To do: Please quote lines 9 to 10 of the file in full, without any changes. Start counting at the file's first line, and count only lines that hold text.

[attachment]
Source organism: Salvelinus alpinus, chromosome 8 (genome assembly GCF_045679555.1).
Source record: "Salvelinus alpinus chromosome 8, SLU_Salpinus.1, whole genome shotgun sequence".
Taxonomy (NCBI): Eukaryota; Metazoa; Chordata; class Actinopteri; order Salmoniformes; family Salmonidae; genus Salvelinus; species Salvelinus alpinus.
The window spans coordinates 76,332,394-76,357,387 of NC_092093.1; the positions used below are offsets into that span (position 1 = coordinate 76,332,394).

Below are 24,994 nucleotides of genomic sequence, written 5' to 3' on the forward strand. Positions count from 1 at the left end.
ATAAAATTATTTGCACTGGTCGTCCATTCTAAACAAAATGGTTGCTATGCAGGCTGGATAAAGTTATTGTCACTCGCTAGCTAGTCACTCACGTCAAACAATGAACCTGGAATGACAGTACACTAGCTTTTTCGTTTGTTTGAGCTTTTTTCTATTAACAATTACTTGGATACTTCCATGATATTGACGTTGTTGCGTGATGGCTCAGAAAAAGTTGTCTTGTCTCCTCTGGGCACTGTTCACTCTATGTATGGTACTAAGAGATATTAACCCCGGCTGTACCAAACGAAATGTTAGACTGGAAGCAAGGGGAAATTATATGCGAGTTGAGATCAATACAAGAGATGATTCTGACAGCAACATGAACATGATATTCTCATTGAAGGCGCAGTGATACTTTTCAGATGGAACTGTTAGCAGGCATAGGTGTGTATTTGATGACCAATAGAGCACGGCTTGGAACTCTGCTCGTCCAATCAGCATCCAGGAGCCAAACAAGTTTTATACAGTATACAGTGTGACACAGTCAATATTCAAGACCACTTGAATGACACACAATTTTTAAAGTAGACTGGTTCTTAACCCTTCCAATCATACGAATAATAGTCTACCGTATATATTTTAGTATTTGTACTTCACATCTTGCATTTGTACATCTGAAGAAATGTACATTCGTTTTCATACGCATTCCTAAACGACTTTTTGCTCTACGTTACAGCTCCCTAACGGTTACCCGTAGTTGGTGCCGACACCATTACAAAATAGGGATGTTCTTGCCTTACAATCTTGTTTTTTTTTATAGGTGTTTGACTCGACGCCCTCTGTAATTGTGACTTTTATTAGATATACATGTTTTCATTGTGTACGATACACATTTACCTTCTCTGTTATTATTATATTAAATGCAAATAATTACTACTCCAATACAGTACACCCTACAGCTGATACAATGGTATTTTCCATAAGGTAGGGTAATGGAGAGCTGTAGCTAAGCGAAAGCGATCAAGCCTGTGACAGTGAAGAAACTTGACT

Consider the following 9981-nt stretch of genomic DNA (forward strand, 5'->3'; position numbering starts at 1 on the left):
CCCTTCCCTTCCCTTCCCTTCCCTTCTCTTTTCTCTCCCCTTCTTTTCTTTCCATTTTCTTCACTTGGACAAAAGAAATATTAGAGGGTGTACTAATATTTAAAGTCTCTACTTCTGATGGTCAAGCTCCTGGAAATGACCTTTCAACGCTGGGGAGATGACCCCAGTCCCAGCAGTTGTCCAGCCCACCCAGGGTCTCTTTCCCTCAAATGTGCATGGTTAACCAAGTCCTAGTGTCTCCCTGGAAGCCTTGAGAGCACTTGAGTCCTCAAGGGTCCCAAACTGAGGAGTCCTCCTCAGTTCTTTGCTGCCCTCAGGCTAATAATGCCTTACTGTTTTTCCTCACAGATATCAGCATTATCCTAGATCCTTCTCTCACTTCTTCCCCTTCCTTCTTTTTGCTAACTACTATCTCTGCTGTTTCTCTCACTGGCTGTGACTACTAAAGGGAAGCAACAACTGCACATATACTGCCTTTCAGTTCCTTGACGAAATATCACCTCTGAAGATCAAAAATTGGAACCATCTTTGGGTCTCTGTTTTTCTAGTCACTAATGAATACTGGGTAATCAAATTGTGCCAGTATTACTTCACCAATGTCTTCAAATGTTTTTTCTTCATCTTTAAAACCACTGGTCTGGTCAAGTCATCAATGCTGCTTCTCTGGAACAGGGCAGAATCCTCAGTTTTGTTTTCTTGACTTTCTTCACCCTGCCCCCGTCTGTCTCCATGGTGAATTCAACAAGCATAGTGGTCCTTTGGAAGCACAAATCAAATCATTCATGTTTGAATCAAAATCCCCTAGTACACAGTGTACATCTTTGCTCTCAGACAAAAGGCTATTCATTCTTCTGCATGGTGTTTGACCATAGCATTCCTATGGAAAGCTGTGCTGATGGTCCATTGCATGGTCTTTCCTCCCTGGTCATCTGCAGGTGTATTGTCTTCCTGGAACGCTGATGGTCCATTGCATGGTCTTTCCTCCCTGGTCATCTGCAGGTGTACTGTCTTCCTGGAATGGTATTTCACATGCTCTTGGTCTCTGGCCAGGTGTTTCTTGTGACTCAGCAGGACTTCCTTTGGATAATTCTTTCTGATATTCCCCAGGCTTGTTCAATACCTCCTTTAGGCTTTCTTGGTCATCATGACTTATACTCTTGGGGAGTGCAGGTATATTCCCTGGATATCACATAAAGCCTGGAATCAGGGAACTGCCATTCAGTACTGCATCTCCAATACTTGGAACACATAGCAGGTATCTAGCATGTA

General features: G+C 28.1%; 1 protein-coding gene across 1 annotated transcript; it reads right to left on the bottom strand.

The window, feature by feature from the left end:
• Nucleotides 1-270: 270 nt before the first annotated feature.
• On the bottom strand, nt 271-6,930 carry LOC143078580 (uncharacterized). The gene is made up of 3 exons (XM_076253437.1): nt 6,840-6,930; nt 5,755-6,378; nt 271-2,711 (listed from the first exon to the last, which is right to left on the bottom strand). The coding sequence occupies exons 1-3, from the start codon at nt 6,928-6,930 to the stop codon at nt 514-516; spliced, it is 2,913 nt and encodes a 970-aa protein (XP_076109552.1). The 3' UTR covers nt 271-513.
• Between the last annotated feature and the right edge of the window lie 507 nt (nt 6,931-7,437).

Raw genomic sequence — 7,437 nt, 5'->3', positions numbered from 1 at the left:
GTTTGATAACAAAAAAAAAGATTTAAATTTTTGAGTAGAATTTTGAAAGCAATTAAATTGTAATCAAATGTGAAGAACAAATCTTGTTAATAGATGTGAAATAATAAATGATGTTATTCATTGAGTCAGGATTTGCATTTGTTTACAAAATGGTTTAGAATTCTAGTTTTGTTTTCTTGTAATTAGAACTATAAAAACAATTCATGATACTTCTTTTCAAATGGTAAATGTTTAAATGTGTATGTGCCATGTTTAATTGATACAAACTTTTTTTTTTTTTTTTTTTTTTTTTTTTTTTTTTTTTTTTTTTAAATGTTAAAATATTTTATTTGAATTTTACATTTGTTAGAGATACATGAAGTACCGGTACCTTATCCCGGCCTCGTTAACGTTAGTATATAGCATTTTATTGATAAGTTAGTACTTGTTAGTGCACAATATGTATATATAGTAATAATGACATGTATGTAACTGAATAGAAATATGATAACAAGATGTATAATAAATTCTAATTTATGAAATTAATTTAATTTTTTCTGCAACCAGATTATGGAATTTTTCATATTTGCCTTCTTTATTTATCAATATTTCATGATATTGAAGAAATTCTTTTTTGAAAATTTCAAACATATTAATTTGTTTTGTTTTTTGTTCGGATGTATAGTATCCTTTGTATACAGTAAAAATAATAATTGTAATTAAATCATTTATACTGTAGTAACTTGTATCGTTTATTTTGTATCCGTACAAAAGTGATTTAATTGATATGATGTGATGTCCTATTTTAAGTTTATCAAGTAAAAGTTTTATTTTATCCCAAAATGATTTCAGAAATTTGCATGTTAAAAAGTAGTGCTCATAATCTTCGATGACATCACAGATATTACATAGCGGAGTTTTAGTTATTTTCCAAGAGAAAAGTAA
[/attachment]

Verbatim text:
General features: G+C 28.1%; 1 protein-coding gene across 1 annotated transcript; it reads right to left on the bottom strand.

The window, feature by feature from the left end: